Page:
Charge Your Next Meal to Mastercard to Help Fund Cancer Research
Become a cancer crusader by eating out on Wednesday, October 10. That’s right, Mastercard and Stand Up to Cancer are joining forces to give you an easy way to help fund cancer research just by paying with plastic when you dine out.
Spend at least $10 on any meal on October 10 and Mastercard will donate $1 per meal, up to $4 million to support cancer research, according to a release. The “Make a Date” campaign also supports an active lifestyle. Connecting with others for a meal rather than eating at your desk or in front of the television is a great way to come together.
How your donations help cancer research
Stand Up to Cancer dedicates 100% of donations toward collaborative cancer research programs. The organization encourages researchers and scientists from various institutions and disciplines to work together toward the common goal of beating cancer.
As a result, Stand Up to Cancer has provided a number of breakthrough clinical trials and the FDA approval of five new cancer therapies, including treatments for breast, ovarian, and pancreatic cancers and certain difficult-to-treat leukemias.
Mastercard has a deep-rooted relationship with Stand Up to Cancer
Mastercard is a longstanding Stand Up to Cancer partner, donating more than $42 million over the last nine years. “With our ‘Make It a Date’ campaign, we are encouraging cardholders to Start Something Priceless by supporting a powerful cause with an everyday activity they already enjoy – dining out – to drive donations and further the impact SU2C can make in putting an end to this disease.” Cheryl Guerin, executive vice president, marketing and communications from Mastercard said in a release.
Doctor Mikhail Varshavski, otherwise known as “Doctor Mike,” a board-certified family medicine doctor, told The Cheat Sheet everyone should band together against cancer. “At least one in three people will develop cancer in their lifetime,” he says. “And over 5,000 people will get a cancer diagnosis in a single day.” Which means the disease is likely to touch everyone’s life in some way and at some point. Supporting an organization like Stand Up to Cancer provides a way for everyone to get involved.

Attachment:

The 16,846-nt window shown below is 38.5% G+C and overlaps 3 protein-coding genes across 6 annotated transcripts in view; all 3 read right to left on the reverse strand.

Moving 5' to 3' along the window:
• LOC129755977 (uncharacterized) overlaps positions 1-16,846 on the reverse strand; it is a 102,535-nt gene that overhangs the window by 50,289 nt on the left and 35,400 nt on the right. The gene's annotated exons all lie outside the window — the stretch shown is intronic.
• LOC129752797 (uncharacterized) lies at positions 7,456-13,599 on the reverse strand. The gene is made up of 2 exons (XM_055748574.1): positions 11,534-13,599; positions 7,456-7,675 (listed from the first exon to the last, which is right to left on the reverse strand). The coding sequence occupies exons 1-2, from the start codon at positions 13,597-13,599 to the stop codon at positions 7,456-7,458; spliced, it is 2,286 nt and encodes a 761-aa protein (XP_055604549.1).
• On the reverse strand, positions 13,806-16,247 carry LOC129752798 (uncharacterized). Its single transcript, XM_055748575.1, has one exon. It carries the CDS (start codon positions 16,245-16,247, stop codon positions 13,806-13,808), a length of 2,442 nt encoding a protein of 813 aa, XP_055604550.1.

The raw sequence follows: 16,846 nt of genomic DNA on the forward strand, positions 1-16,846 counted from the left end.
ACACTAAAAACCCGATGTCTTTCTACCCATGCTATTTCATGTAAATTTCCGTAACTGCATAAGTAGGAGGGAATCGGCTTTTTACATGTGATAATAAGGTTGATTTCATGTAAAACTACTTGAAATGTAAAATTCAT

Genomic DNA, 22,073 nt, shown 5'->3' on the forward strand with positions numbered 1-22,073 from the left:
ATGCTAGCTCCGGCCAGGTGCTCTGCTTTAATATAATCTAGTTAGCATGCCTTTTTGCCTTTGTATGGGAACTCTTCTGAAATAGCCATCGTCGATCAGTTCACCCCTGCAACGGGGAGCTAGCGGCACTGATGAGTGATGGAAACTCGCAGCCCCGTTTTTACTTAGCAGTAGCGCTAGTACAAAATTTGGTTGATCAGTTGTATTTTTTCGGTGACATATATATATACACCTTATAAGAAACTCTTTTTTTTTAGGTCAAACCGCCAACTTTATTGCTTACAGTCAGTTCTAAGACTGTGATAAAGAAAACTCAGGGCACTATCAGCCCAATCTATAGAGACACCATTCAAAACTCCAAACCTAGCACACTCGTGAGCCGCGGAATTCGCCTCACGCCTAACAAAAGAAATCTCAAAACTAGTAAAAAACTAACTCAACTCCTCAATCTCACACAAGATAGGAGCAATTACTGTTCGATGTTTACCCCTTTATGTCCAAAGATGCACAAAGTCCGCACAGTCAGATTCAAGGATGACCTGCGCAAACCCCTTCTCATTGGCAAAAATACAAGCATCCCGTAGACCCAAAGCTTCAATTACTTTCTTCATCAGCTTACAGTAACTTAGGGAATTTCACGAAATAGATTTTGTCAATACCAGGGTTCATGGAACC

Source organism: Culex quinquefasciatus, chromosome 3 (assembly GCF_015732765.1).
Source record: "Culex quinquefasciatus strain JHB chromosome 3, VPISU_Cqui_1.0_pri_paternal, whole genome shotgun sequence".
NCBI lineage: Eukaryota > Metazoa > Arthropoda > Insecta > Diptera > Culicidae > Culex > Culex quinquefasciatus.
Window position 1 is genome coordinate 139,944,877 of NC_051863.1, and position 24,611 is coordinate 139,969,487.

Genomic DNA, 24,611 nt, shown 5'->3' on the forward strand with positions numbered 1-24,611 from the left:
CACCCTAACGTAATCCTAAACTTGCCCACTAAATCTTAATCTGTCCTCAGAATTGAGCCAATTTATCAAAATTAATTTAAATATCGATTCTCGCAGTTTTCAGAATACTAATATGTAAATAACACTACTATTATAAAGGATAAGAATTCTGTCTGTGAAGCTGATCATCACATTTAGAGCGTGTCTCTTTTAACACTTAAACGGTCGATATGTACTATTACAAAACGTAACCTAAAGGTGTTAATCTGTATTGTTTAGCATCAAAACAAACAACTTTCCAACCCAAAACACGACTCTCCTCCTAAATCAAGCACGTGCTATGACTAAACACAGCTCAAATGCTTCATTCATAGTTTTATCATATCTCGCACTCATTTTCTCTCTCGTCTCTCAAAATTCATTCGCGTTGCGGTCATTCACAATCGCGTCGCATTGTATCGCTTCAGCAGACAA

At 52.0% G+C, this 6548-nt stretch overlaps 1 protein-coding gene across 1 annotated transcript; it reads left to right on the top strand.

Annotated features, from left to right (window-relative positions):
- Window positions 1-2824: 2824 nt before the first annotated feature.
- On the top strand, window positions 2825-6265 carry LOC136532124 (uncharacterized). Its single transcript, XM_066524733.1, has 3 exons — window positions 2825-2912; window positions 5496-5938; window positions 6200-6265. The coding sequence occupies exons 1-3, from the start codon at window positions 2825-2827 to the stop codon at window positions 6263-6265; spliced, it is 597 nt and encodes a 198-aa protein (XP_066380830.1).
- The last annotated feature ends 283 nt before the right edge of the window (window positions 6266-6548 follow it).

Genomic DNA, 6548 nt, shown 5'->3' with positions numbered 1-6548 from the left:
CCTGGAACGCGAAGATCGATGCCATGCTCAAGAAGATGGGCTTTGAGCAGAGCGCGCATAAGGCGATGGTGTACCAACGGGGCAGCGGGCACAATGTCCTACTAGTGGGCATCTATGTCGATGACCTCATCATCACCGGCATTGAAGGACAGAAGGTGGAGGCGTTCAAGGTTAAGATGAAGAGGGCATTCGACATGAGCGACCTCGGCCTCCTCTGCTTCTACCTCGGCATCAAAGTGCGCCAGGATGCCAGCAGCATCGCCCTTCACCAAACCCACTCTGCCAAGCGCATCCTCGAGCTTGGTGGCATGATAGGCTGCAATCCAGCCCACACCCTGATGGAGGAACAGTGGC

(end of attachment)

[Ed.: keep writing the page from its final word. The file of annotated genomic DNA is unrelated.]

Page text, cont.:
This is how you can boost your own health too
One of the biggest poor health offenders is a sedentary lifestyle. But most people know that already. Approximately 89% percent of those employed agree that sitting for much of the day is bad for their health, yet nearly half (47%) of respondents eat at their desk at least three times a week, according to an online omnibus survey commissioned by Mastercard.
“Not only does getting away from your desk for only a half an hour help boost productivity and creativity, moving throughout the day reduces your risk for all sorts of issues like stroke and cancer,” Doctor Mike says. “That doesn’t mean you have to go for a jog around the office, but simply getting up every half an hour helps.”
Leaving your desk for lunch actually does get the creative juices flowing. Of those who eat at their desk at least once a week, 64% say they’d be more creative if they left for lunch. Also, 73% said they’d feel healthier overall.
Getting out of the office and moving, in general, helps the mind too, Doctor Mike adds. “Your physical and mental health are tied together,” he says. “If one isn’t doing well the other won’t either.” Research backs these claims as 36% of those who dine with others say it makes them happier, plus 74% said they’d be in a better mood.
Check out The Cheat Sheet on Facebook!